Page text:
Designing a customer intelligence platform
Sales teams at manufacturing, reseller and e-commerce businesses often struggle to make sense of a cacophony of competing data and information about their customer base. A combination of expensive kitchen-sink analytical systems and historic-facing insights make prioritising customer engagement activities reactive, slow and often misplaced.
Stratum’s customer intelligence software aims to cut to the chase with predictive mission-critical metrics that allow businesses to better invest resources and time, with their most valuable and promising customers. Heading up design at Frontier Labs, I collaborated with prospective customers and Frontier’s data science and engineering team to research, define and create the Stratum customer intelligence prototype.
Helping sales experts to make smarter decisions
Stratum was the first AI-powered software experiment from Frontier Labs and was inspired by numerous consultancy projects with B2B e-commerce companies. With common strategic and practical problems across these projects and with a proven methodology, research and development efforts focused on how we might help B2B sales managers to identify their most valuable customers and those most at risk of churn.
The challenge from a design perspective started with prioritising team focus for the prototype, as there was a myriad of opportunities to tackle. Interviewing pilot customers and reflecting on our previous market and user research, we defined user personas and pain points before re-framing the problem. Mapping the business challenges and user workflows, we created user story maps to help explore opportunities that would enable Stratum to more effectively augment decision making with data-driven insights. A simple effort/impact grid helped reduce the scope and define the design specification.
With a brief and hypothesis defined, we explored what actionable information and functionality would be required to help users when predicting their customer’s future buying behaviour. Once the information architecture was defined, we created a basic sitemap, wireframes and a prototype for testing.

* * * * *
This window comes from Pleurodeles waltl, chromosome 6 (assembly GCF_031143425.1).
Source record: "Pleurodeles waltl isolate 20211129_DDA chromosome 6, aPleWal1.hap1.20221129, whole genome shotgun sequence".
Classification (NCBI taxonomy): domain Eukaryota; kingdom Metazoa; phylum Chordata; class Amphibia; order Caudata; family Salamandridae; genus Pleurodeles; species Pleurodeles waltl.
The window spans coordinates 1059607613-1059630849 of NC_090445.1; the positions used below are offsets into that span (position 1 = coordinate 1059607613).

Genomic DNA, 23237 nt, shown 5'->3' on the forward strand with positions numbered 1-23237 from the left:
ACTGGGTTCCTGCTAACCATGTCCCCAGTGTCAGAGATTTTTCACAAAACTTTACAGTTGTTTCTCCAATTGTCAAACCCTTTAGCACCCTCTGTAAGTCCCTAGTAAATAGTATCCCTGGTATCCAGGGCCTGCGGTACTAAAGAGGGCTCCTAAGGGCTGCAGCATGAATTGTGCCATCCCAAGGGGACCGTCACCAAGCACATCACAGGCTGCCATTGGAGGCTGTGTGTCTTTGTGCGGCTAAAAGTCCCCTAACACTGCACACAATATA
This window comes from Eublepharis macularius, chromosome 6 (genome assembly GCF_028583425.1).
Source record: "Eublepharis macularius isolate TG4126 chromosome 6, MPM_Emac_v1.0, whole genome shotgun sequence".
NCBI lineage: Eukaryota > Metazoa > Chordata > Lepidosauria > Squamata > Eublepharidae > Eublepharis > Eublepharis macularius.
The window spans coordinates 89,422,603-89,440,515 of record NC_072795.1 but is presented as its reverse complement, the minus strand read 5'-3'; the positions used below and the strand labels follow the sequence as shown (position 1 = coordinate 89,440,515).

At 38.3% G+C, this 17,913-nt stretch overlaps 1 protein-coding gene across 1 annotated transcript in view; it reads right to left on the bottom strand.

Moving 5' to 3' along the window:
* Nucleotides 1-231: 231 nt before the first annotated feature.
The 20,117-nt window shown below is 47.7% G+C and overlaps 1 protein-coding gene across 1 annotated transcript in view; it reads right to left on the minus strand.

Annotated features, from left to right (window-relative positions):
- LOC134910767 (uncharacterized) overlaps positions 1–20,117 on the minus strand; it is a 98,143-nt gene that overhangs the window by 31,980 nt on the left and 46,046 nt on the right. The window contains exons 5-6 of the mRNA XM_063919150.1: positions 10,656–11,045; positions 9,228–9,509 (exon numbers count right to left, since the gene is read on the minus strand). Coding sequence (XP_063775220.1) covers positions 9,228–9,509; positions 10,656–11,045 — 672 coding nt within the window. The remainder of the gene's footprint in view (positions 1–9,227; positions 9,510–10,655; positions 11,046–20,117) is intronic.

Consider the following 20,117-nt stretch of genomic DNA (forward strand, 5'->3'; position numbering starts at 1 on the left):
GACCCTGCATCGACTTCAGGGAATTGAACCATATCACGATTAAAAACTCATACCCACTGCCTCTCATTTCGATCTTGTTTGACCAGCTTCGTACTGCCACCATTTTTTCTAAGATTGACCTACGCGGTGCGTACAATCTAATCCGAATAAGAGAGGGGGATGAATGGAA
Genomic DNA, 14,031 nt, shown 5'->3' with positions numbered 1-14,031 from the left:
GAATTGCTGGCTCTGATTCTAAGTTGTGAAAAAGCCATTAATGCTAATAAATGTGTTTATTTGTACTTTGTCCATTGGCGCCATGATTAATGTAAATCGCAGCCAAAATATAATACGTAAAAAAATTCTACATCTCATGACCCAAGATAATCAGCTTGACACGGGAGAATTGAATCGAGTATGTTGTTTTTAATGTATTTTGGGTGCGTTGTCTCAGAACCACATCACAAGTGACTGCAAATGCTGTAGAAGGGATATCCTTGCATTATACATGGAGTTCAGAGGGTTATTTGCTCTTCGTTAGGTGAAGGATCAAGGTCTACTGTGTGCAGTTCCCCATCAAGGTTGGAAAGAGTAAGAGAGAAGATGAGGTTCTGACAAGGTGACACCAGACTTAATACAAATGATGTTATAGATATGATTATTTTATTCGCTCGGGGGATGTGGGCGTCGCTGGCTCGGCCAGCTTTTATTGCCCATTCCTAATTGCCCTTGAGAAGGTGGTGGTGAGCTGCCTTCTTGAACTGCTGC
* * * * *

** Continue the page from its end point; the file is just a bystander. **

We found a lot of our testing and iteration revolved around the language used within the application, partly to reduce cognitive load but often because we had incorrectly assumed some industry terms were universally known. Such as changing the name for the ‘churn’ customer metric (100%=dead, 0%=alive) to ‘Customer loyalty’ and then reversing the number logic to make it more intuitive (100%=alive, 0%=dead). I’ve found this to be a common challenge when working with AI/machine learning/data, where there is a solid scientific method that needs some level of ‘translation’ for users regarding cognitive load and/or usability. More importantly, these challenges tend to afford real opportunities in ‘augmenting’ experts with machine-driven insights.
Before moving onto the user interface design, an ‘MVP brand’ was created to establish a visual language through colour, typography and iconography. It’s important not to skip this step, as research and experimentation for the product brand identity spearheads the UI and any marketing materials (social, adverts, print collateral etc) that may follow. Importantly, it makes design decisions so much easier (and quicker to make) whilst coordinating design efforts into a more cohesive product experiment.
Market validation and piloting of Stratum is ongoing.